"—but you did. And I thought you were amazing. But you seemed to think you were…damaged goods, or something, and the Karofsky debacle sort of solidified that belief. And I got to learn more about you. Learn about the way you interact with the world, just by watching you play with some leukemia kids or serve punch. And I didn't really want to say anything. I didn't want to mess things up." He pauses. "Why are you looking at me like that?"

"Because," Kurt says softly, carefully watching Blaine's face. "I can't do this."

Pulling away for a moment, Blaine scrunches his face up in consternation and angles himself away from Kurt. "What?"

"I want to get through this," Kurt says. "I want to face my fears. I want to face the consequences of my actions, and I can't do that…"

"With me constantly at your side?" Blaine asks, perplexed. "Am I overprotective? Do you want me to—"

Kurt strokes Blaine's cheek with the back of his hand. "No," he disagrees with a fond smile. "I want to be someone you deserve."


An Excerpt from Jane Haas' Video Diary: Day I

"This is ridiculous. This car crash is absolutely ridiculous. But I'm getting ahead of myself. Hi, my name is Jane Haas. Thirty-two years old, graduate of Ohio State University. I'm in Lima doing some pro-bono work because Mallory gave me a call telling me about the case of one Burt Hummel, a middle-aged Lima mechanic with a son that's gotten into a bit of hot water. Richard Anderson, she said, was well-acquainted with the family—oh dear God, well-acquainted my ass, he's only helping because of his son, Blaine—and so I took the case, and it's pretty much a death wish for any established attorney.

"So here's the logistics of the car crash that people don't want you to know, especially the plaintiff. That'd be the son of the Vassars, a wealthy family who lives on the outskirts of Westerville, Ohio, in one of those sprawling mansion-type homes with a huge garden complete with porcelain garden gnomes and miniature bird baths. The whole bit.

"Annabel! Come up here, sweetie. D'aw, isn't she cute? She's cute.

"Anyway, so yeah, the logistics of the car crash. I'm not too sure what was going through Kurt's—that's Burt Hummel's son's name—mind when this all went down, because he was just being a dumbass and he ran a red light. Typical teenage driver, and it's something that you see every day. But here's the kicker—Kurt's a bloody hemophiliac. He can't get into car accidents. He can't even get a fucking paper cut. And in the passenger seat? None other than Richard's son, Blaine Anderson. Lovely boy, good grades, lead singer at the glee club in his school. Yeah, both Kurt and Blaine are the artsy type, and out as homosexuals.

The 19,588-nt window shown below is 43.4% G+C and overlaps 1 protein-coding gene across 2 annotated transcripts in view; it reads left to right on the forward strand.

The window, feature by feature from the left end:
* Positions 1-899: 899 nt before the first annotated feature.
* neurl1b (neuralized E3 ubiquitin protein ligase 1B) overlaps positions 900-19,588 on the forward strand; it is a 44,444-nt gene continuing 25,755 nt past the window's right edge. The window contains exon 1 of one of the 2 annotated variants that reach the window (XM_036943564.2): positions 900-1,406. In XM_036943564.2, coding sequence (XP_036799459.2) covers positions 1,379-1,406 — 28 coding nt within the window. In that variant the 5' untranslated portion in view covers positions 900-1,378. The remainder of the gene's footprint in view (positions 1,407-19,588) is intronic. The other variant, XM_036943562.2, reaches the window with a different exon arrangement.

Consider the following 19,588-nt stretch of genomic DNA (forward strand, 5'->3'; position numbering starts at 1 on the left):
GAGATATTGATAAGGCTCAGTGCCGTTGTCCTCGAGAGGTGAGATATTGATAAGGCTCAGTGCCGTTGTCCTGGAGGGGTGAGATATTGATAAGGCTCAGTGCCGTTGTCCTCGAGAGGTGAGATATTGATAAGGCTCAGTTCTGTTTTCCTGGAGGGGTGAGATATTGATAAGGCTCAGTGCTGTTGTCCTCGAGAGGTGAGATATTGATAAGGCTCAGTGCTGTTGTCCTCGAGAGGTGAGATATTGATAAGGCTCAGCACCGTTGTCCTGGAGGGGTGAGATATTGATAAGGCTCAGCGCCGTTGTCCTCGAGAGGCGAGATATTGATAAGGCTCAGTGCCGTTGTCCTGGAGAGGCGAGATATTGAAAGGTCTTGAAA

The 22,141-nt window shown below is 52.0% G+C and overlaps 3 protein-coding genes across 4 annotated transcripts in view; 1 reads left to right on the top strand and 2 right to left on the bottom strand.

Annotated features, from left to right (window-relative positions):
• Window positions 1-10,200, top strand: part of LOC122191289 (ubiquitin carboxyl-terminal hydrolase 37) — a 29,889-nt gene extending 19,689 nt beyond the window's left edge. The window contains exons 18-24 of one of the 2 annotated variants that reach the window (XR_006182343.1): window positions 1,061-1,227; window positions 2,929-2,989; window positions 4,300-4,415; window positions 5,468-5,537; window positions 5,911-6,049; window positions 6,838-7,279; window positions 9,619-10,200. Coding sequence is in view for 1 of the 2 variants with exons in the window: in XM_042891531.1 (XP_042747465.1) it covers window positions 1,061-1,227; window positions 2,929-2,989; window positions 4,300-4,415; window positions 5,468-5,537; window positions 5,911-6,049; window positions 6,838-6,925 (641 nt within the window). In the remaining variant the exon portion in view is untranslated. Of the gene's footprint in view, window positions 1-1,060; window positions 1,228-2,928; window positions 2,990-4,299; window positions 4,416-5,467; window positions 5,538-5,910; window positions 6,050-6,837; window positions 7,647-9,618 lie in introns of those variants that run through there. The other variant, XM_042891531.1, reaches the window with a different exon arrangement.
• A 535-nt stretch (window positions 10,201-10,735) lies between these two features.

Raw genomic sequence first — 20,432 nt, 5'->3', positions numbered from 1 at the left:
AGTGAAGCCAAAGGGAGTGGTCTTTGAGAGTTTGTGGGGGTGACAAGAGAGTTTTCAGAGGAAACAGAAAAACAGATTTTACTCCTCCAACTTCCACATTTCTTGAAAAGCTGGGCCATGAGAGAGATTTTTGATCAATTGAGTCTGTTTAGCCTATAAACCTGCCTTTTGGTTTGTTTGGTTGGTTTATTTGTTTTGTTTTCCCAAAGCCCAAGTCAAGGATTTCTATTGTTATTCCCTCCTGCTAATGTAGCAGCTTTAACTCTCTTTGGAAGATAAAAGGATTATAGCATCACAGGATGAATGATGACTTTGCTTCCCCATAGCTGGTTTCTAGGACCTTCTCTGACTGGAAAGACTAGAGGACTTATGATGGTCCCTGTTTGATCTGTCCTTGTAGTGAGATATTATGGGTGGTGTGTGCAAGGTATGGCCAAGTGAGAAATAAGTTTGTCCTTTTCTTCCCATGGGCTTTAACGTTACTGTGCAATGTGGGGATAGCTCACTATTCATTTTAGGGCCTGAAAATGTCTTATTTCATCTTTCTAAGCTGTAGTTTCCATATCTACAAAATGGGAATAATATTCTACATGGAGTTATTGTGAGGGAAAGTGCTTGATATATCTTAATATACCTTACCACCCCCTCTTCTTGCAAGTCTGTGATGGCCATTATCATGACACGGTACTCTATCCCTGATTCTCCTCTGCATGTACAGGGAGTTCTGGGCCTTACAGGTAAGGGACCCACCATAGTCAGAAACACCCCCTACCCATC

"It makes for an interesting case, especially since Kurt wasn't even the one who was really injured. Blaine Anderson came out of the crash with a broken arm—ostensibly thrown out at last minute to protect Kurt's ribcage from being pummeled by the airbags, but that's just a crazy theory of mine I've been working on. Neither of the boys seem to remember much about the details of the crash. There was some pretty notable damage done on both sides—Kurt was driving a 2009 Lincoln Navigator that got crushed up in the front and the Vassar kid was driving a 2004 Land Cruiser that got seriously scratched up. The Land Cruiser's barely running now, and the parents pressed charges.

"Here's the thing, though: as it turns out, the Vassars aren't completely clean of any wrongdoings, either. The kid was turning on a red light, and that's why Kurt ended up crashing into him so fast.

"Is this case still a death wish? Sure. But at least I have an argument now. And weak arguments aside, we've got some nice witnesses as well. Sue Sylvester, the best cheerleading coach in the nation, is joining the case, too. What can I say? I live for the thrill."


"You and Blaine?"

"Dad, the crisis is resolved. I ended it, so if you could please put away the shotgun whenever he's in the same room as me, I'd be really grateful."

"That was…fast."

"Romance is fast, dad, it's what shows like The Bachelor run on."

"I'm kind of confused, and I'd really like it if you toned down the sarcasm, kid."

"I like Blaine. He likes me. We're just putting things on hold for a while. What's there to be confused about?"

"You being mature, maybe?"